Keep on Keeping on | Northland DHB

Keep on Keeping on

While the majority of New Zealanders have been safely living and working from home in their bubble during Lockdown, in Whangarei Hospital's Medical Ward, they have been navigating their way through maintaining business as usual with coping with scenarios unique to the pandemic. 

Ward 14 clinical nurse manager Joanne Leslie said initially her team felt quite a bit of angst around COVID-19 as they prepared for the unknown and she spent quite some time reassuring them they would be safe.

When the Ward was eerily quiet for the first two weeks of the pandemic, they put it down to people thinking they had to stay away in case they caught COVID-19 or not wanting to overwhelm the hospital with their illnesses. Joanne said it felt like the tide had gone out, and they were waiting for a Tsunami to hit.  

It did, and ever since they have been at capacity with almost 80 percent of the patients' elderly.

Registered nurse (RN) Kristie-Eve Henwood said because the older members of the community knew they were vulnerable, a lot cancelled carer support and stopped picking up essential medication out of fear of leaving their home and catching the virus.

According to RN Jo Yuretich, the biggest issue they face now on the Ward with these patients is their sense of isolation because during Alert Level 4 and 3 visiting is restricted.

"We have some really sad, frightened patients who we are spending a lot of time reassuring and settling their fear. You feel this sense of, 'please get it right', so people can have their visitors again," said Jo.

Patients are also staying in the Ward longer than usual because families are hesitant to send them home if they don't have their regular support networks available. 

Both Kristie-Eve and Jo said they feel pressure as nurses to be role models and to keep well because if they get sick, they not only take it home to their bubble, but their whole Ward would have to close. 

That pressure is something Joanne works hard to support her team with. At the start, she said she knew she wasn't going to be able to control everything – but her goal was to maintain her integrity and make sure her team were looked after.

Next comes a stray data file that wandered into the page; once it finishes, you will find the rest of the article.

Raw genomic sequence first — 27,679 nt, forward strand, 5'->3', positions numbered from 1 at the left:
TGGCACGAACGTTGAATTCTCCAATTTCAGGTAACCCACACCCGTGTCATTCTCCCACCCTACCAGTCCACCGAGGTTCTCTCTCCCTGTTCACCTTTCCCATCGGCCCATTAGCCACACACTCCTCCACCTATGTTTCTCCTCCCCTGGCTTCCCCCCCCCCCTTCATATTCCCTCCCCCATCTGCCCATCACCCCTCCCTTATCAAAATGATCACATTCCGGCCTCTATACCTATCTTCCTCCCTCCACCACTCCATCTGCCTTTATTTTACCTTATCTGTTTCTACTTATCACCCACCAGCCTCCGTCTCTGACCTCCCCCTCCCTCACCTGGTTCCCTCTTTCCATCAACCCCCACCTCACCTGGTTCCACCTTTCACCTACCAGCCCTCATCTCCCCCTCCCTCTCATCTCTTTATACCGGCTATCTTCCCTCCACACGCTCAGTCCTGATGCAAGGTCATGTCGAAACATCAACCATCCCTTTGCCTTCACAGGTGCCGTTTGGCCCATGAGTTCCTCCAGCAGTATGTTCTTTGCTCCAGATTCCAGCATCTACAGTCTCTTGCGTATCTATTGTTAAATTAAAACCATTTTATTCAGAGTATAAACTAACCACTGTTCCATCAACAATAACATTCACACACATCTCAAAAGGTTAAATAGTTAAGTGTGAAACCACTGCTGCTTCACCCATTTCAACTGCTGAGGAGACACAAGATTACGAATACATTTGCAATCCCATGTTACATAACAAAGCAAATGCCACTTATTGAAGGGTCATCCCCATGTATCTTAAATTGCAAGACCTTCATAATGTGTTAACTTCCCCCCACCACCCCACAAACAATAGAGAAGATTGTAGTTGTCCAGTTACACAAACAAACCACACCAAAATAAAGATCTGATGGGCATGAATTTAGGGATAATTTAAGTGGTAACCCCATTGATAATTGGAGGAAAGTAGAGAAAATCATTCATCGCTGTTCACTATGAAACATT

When staff from Ward 12 joined Ward 14, Joanne said their work-family grew, but a group of their nurses were redeployed for the duration of the pandemic, which is a challenge that they've risen too.

Joanne said it had been a juggle managing more people but commends her team for being so welcoming and Ward 12s team for being flexible and making the most of the environment.

"We take it day by day and are like a big family where everyone's supportive of each other and as a whole, the entire team have all got on with their jobs, which I'm proud of.

“But, it's been trying on some of them who have young families or have to tag-team with their partners who are also essential workers, we try to accommodate this with moving shifts and times, so we don't exhaust them, and they can still have family time.  

"Some of our team also have family overseas, and I know that they are worried and that adds a layer of stress to their lives. But we also have some lovely things to look forward to celebrating after Lockdown, between Ward 12 and Ward 14 we've had four babies arrive over the last few weeks."

Joanne spends a lot of her time checking in on everyone and trying to balance everything out.  

"Ward 14 has a large allied health team that has been amazing in not only continuing their roles but supporting each other and going above and beyond for their patients. Everyone is learning to do things differently and still achieve the goals of their jobs."

"We're so accommodating which I see it as a compliment, but we do want to keep our ward family together and look after each other."

The constant daily changes have taken some keeping up with especially after a few days off, which is why communication is so important.

RN Ndaba Tshuma said he has felt confident throughout the pandemic because Joanne's door is always open if there is an issue. He has appreciated the organisational communication, including the emails from chief executive Dr Nick Chamberlain as it makes him feel everything is been done appropriately. 

Joanne is incredibly proud of how her team have grown over the last five weeks - becoming jacks of all trades and making the effort to spend more time and do little extras for their patients.

"We've made some effective changes and its highlighted staff who have stepped up and shown leadership. So there have been lots of positives.

"We have all learnt a lot, including what happens in a pandemic, which has been a good exercise. However, not one I want to repeat for a while."

 

 

 

 

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